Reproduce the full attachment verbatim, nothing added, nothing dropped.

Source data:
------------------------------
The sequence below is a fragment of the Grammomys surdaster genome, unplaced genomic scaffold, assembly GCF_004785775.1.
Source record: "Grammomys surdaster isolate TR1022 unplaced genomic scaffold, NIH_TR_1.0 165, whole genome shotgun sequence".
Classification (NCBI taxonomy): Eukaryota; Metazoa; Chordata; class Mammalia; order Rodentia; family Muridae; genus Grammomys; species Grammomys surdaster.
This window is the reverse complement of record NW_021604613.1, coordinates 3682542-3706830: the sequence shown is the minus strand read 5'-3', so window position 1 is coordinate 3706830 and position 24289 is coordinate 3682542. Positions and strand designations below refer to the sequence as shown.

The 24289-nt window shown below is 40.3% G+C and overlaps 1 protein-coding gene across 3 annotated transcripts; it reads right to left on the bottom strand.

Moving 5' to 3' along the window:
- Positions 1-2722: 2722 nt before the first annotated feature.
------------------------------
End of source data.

The sequence below is a fragment of the Grammomys surdaster genome, unplaced genomic scaffold, assembly GCF_004785775.1.
Source record: "Grammomys surdaster isolate TR1022 unplaced genomic scaffold, NIH_TR_1.0 165, whole genome shotgun sequence".
Classification (NCBI taxonomy): Eukaryota; Metazoa; Chordata; class Mammalia; order Rodentia; family Muridae; genus Grammomys; species Grammomys surdaster.
This window is the reverse complement of record NW_021604613.1, coordinates 3682542-3706830: the sequence shown is the minus strand read 5'-3', so window position 1 is coordinate 3706830 and position 24289 is coordinate 3682542. Positions and strand designations below refer to the sequence as shown.

The 24289-nt window shown below is 40.3% G+C and overlaps 1 protein-coding gene across 3 annotated transcripts; it reads right to left on the bottom strand.

Moving 5' to 3' along the window:
- Positions 1-2722: 2722 nt before the first annotated feature.